I suggest that the hon. Gentleman looks back at my statement in Hansard later on, because he has misunderstood the point I was making. This was a dark time—that is a simple fact of the reality of the troubles. I am sure we are all pleased that the Good Friday/Belfast agreement has meant that we have been able to move forward from that period and develop a peace process that is leading to prosperity in Northern Ireland that we should be building on.
I have spoken to the Finucane family today. I understand and appreciate that they will be disappointed by the decision we have made today, because they clearly would like to see a public inquiry. The decision we have to make and the decision I have made is around what is in the public interest and what the right steps are in completing our obligations under article 2, as per the Supreme Court’s decisions.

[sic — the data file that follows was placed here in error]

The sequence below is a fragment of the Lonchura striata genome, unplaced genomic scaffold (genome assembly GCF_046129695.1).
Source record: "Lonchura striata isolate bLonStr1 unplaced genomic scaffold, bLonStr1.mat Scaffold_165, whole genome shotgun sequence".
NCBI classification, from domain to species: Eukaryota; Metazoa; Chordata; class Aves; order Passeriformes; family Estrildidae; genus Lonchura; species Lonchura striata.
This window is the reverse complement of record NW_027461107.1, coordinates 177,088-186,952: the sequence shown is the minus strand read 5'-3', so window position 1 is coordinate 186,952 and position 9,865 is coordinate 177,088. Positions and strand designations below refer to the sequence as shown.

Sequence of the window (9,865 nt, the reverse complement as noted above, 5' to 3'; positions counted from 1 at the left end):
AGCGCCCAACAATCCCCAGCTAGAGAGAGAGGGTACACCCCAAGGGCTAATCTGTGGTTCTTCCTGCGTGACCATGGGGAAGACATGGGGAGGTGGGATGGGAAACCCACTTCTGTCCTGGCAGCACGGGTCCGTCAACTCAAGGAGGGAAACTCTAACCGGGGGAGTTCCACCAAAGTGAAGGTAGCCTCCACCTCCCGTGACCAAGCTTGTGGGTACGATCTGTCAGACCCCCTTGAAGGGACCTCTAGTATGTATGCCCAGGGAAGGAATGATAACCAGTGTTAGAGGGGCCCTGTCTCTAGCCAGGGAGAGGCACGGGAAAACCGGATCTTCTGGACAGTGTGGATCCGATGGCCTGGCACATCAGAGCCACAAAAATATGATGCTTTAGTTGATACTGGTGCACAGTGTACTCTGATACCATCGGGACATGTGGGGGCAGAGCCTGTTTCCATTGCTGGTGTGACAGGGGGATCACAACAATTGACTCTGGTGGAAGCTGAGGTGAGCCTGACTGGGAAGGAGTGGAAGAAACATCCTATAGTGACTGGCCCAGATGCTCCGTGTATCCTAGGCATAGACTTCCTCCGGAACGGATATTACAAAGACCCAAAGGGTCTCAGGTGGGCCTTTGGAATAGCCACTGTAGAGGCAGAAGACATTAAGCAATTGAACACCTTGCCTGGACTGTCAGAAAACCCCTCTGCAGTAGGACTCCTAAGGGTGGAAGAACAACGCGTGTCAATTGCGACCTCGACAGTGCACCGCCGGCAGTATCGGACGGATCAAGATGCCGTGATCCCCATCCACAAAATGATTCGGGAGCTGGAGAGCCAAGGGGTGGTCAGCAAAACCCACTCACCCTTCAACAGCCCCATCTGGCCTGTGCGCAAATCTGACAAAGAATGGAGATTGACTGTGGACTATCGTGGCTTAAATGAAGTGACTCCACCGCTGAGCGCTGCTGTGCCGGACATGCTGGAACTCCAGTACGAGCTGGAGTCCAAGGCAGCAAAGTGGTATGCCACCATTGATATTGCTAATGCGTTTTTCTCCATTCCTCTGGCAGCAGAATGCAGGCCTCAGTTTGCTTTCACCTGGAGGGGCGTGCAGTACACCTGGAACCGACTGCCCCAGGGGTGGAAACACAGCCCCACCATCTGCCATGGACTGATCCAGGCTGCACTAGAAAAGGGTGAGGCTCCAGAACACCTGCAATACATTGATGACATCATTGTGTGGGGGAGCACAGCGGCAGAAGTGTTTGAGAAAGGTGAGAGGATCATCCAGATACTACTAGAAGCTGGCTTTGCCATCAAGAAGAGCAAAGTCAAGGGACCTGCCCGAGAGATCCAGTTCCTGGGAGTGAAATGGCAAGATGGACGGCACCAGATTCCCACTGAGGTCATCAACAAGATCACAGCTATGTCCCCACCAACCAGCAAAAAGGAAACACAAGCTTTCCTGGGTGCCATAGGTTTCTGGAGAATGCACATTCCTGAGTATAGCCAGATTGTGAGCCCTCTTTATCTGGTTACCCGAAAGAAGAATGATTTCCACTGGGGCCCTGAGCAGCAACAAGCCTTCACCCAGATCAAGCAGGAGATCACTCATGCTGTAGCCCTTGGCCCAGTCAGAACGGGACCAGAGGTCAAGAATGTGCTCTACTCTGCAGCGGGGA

The police investigation and the police ombudsman’s work in its investigation is an important part of that process. We have to see what comes through with that. I think it is right that we allow that methodical approach to happen without pre-judging what the outcomes of that may be or creating a dual piece of work that could prejudice the work of the police or the police ombudsman. That is the right way forward and the proper due process to follow.